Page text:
An Inverted Palimpsest? Re-reading Don Giovanni with Joseph Losey and Kasper Holten

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“Film opera” – whether defined as a sub-genre or simply as opera adapted to the screen – stands out as a multi-layered object of inquiry, in which the stakes of intermediality and intertextuality are inextricably bound up with each other. Indeed, the film adds another layer of complexity to the already dense web of “texts” that constitute all and every opera (from the immediate interaction between musical and textual notation to the mediation of all sorts of archi-, meta-, and para-textual elements). Drawing on Genette’s approach to transtextuality, I will bring the concept of hypertextuality to bear on film operas that reshape, in a more or less drastic way, a pre-existing opera. My aim is (1) to shed light on both the connection and distinction between intermediality and intertextuality, and (2) to discuss the extent to which the
concept of hypertextuality (and the inquiry on intertextuality more generally) may
broaden and enrich the debate on the encounter between opera and film.
Against this background, I will focus on two film versions of Mozart’s Don Giovanni.
Carefully pondered, Joseph Losey’s Don Giovanni (1979) and Kasper Holten’s Juan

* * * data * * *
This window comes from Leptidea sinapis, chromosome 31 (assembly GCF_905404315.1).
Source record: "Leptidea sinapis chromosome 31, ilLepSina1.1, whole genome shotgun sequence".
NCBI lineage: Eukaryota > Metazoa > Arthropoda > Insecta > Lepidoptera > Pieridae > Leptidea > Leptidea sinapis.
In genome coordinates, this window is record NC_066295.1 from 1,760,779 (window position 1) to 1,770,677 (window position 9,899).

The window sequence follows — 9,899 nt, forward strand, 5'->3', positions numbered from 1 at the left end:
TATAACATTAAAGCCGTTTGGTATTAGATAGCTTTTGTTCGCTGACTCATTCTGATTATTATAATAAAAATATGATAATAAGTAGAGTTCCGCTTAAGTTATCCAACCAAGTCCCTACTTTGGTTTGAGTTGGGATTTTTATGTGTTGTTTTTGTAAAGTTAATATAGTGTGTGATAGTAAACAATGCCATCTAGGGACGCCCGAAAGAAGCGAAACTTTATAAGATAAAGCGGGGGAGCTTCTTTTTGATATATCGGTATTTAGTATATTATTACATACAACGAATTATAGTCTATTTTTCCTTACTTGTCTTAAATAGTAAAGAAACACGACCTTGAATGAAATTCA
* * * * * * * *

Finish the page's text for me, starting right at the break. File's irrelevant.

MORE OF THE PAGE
(2010) appear as re-readings of Mozart’s and Da Ponte’s masterpiece in which “class”
and “gender” come to play a major role. This contrast – between the emphasis on
“class” (Losey) and “gender” (Holten) – seems to tell us a big deal about the uses of
opera in contemporaneity, as if these two historical moments (late 1970s and early
2010) were the erased text of a culturally and artistically saturated palimpsest.
So seen, it is the present, rather than the past, that is hidden – but not as hidden as to
become invisible – behind the cinematic re-writing of the opera. What can we learn
about the very tension between these two “presents” by comparing them with their
common “past”? And what does such deciphering tell us about the (changing) role of
opera in late modernity? These are among the questions to be raised in the wake of a
comparative analysis of Losey’s and Holten’s works that will nonetheless unfold with
the above-mentioned questions in mind.
Original languageEnglish
Number of pages3
Publication statusPublished - 2015
EventInternational Conference Intertextuality in Music since 1900 - Faculdade de Ciências Sociais e Humanas, Lisboa, Portugal
Duration: 6 Mar 20157 Mar 2015


ConferenceInternational Conference Intertextuality in Music since 1900


  • palimpsest
  • Don Giovanni
  • Mozart


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